BOSTON (CBS) - The Battle of Iwo Jima was the scene of some of the fiercest and bloodiest fighting of World War II. Tuesday, the sacrifices of thousands of Marines were remembered at the State House.
The guests of honor were four local men who fought in the battle, now, in their 90s. In February of 1945 they were barely in their 20s, sent to invade the island of Iwo Jima that was defended by Japanese soldiers who were ready for them.
"The Battle of Iwo Jima was one of the bloodiest in our nation's history. And after 36 days of hell, nearly 7,000 Americans were killed and another 26,000 were wounded," John MacGillivray, one of the organizers of the commemoration said.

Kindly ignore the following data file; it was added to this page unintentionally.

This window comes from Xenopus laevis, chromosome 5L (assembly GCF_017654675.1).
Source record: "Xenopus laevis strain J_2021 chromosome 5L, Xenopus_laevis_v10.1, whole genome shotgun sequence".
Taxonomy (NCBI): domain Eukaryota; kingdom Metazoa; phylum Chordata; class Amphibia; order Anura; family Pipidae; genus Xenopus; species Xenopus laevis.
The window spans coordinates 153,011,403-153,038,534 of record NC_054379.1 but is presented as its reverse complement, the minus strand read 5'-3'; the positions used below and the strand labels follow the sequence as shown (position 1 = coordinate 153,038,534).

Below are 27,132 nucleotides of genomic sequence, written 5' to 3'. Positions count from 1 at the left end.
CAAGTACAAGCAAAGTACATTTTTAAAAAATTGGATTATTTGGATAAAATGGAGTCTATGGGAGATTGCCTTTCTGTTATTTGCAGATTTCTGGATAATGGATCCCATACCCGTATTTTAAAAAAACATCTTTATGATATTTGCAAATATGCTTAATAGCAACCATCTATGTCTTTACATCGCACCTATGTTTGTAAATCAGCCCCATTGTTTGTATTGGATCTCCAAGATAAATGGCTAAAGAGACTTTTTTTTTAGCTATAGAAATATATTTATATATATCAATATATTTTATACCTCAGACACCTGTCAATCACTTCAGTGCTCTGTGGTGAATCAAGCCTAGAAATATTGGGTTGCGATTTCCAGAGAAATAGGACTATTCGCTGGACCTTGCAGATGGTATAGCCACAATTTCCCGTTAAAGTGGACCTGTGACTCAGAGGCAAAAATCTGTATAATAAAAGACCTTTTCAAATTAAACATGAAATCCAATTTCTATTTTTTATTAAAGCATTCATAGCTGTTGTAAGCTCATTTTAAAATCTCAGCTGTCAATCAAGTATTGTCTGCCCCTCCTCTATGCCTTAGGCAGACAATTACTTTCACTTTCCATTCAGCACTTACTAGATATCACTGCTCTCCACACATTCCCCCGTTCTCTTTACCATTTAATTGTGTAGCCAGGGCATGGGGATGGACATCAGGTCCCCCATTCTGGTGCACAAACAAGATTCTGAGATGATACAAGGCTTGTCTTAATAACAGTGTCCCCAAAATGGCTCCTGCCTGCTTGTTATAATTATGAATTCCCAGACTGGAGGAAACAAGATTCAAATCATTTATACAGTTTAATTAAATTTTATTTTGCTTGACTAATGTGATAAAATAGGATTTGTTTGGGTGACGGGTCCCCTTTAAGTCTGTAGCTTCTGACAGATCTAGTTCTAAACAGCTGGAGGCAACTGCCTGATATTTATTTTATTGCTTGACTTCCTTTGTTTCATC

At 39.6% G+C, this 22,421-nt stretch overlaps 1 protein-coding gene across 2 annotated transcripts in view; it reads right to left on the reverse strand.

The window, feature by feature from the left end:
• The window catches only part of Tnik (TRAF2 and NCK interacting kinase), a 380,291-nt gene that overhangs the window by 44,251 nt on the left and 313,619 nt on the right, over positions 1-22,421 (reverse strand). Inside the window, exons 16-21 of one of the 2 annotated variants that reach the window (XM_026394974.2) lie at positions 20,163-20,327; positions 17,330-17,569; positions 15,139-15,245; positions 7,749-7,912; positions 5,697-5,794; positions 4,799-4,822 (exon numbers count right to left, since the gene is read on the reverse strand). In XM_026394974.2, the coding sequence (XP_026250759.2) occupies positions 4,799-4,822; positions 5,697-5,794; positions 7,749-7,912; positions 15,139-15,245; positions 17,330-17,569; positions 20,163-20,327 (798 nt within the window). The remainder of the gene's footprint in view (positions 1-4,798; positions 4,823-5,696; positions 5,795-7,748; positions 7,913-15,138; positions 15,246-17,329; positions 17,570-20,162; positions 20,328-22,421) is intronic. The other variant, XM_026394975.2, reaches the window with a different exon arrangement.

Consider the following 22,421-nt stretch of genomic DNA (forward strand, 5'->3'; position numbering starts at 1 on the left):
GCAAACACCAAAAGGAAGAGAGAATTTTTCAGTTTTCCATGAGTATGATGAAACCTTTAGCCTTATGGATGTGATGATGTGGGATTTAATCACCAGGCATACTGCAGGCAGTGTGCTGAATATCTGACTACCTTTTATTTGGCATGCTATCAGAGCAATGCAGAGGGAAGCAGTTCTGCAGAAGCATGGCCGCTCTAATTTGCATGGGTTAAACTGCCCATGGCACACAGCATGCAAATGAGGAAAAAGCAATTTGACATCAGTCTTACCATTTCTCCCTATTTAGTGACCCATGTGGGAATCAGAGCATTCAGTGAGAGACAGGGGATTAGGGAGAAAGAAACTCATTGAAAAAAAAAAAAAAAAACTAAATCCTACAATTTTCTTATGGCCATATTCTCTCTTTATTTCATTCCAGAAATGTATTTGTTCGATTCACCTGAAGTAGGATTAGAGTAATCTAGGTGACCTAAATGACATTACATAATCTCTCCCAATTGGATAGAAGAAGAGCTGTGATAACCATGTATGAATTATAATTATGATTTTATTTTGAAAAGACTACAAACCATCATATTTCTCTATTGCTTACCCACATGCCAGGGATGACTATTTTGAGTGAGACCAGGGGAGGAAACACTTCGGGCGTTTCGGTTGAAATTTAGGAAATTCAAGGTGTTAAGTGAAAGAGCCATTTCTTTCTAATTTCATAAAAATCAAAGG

It took five weeks of brutal fighting for the Marines to take the tiny island. The Japanese fought from a network of caves and tunnels.
Walter O'Malley, from Clinton, was in the 5th Marine Division.
"We had 50 in our platoon. There were only four that didn't get hit, killed or wounded," O'Malley said.
Larry Kirby, from Brookline, was a 20-year-old platoon sergeant.
"It means a lot. The fact that the men who died, the young boys who died and were wounded on Iwo Jima are still being remembered," he said.
It is said that among the men who fought on Iwo Jima, uncommon valor was a common virtue.
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